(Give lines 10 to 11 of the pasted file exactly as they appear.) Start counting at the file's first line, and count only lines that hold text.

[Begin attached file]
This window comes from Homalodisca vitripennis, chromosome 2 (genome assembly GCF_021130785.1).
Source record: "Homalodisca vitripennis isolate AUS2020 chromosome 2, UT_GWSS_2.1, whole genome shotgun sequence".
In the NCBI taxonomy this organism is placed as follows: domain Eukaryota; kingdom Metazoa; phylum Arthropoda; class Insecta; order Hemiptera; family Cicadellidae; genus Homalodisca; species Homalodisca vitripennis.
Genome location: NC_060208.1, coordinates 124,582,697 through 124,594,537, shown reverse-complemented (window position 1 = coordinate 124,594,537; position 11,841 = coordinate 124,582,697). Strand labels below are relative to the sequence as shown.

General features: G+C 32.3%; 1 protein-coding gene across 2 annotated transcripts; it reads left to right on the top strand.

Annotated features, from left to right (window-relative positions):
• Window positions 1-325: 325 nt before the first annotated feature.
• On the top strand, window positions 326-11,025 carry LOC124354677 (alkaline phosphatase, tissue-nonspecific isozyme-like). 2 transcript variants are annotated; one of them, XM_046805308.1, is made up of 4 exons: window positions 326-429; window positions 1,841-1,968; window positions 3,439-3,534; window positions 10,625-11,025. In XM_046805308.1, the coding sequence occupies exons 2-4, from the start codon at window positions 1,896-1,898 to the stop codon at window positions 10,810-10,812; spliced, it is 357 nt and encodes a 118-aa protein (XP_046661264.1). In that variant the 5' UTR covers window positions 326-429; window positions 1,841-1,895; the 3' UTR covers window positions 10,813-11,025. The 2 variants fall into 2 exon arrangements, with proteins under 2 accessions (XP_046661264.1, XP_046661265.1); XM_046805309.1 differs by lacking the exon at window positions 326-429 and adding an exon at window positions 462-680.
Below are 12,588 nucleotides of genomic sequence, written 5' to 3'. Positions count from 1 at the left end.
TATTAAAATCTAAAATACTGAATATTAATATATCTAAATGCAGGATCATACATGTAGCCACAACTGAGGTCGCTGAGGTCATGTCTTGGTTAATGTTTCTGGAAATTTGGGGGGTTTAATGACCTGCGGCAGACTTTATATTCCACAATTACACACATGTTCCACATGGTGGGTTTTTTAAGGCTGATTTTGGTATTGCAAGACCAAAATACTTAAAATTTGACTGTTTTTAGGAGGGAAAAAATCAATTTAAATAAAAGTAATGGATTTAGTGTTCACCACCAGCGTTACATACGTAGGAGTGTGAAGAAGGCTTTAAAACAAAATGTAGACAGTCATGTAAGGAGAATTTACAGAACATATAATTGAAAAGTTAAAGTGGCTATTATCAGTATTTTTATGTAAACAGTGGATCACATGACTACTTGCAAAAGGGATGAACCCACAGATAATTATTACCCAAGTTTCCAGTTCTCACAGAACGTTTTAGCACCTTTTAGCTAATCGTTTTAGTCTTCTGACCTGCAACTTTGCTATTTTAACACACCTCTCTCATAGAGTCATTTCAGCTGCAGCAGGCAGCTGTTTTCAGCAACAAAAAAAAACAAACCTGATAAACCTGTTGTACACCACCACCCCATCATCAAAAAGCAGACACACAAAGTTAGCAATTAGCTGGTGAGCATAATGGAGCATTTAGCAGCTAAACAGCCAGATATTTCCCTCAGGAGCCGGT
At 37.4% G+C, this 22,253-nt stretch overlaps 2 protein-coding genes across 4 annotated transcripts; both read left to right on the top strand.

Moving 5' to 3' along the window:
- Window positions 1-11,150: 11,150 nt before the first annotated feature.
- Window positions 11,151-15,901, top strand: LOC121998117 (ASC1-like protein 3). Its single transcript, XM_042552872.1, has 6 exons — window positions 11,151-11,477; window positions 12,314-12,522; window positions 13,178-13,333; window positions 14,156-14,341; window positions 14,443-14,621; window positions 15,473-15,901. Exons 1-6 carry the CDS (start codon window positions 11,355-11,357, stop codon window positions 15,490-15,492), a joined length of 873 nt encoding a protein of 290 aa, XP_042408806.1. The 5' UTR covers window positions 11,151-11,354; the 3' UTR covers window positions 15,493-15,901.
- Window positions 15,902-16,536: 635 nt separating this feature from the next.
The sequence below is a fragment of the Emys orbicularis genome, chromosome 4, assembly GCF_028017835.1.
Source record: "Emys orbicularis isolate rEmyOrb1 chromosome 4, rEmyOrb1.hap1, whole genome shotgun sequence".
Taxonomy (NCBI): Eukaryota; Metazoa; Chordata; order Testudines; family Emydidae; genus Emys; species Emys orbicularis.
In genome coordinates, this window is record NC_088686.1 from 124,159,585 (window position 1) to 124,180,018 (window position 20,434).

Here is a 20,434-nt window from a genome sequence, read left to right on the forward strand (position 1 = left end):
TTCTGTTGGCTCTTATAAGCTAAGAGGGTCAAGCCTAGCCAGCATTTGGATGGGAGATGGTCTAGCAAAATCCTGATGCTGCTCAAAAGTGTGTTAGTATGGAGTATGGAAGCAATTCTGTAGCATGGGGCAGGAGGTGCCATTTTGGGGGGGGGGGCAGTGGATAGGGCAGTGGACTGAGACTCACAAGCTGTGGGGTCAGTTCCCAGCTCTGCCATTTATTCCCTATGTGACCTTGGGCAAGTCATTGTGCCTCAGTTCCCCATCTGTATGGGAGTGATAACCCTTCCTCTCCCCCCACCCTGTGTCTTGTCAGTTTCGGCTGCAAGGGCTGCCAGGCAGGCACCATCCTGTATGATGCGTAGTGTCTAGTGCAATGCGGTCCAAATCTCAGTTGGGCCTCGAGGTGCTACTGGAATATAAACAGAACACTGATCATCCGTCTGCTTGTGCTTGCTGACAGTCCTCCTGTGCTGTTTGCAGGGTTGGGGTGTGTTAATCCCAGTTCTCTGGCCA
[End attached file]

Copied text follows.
TATTAAAATCTAAAATACTGAATATTAATATATCTAAATGCAGGATCATACATGTAGCCACAACTGAGGTCGCTGAGGTCATGTCTTGGTTAATGTTTCTGGAAATTTGGGGGGTTTAATGACCTGCGGCAGACTTTATATTCCACAATTACACACATGTTCCACATGGTGGGTTTTTTAAGGCTGATTTTGGTATTGCAAGACCAAAATACTTAAAATTTGACTGTTTTTAGGAGGGAAAAAATCAATTTAAATAAAAGTAATGGATTTAGTGTTCACCACCAGCGTTACATACGTAGGAGTGTGAAGAAGGCTTTAAAACAAAATGTAGACAGTCATGTAAGGAGAATTTACAGAACATATAATTGAAAAGTTAAAGTGGCTATTATCAGTATTTTTATGTAAACAGTGGATCACATGACTACTTGCAAAAGGGATGAACCCACAGATAATTATTACCCAAGTTTCCAGTTCTCACAGAACGTTTTAGCACCTTTTAGCTAATCGTTTTAGTCTTCTGACCTGCAACTTTGCTATTTTAACACACCTCTCTCATAGAGTCATTTCAGCTGCAGCAGGCAGCTGTTTTCAGCAACAAAAAAAAACAAACCTGATAAACCTGTTGTACACCACCACCCCATCATCAAAAAGCAGACACACAAAGTTAGCAATTAGCTGGTGAGCATAATGGAGCATTTAGCAGCTAAACAGCCAGATATTTCCCTCAGGAGCCGGT
At 37.4% G+C, this 22,253-nt stretch overlaps 2 protein-coding genes across 4 annotated transcripts; both read left to right on the top strand.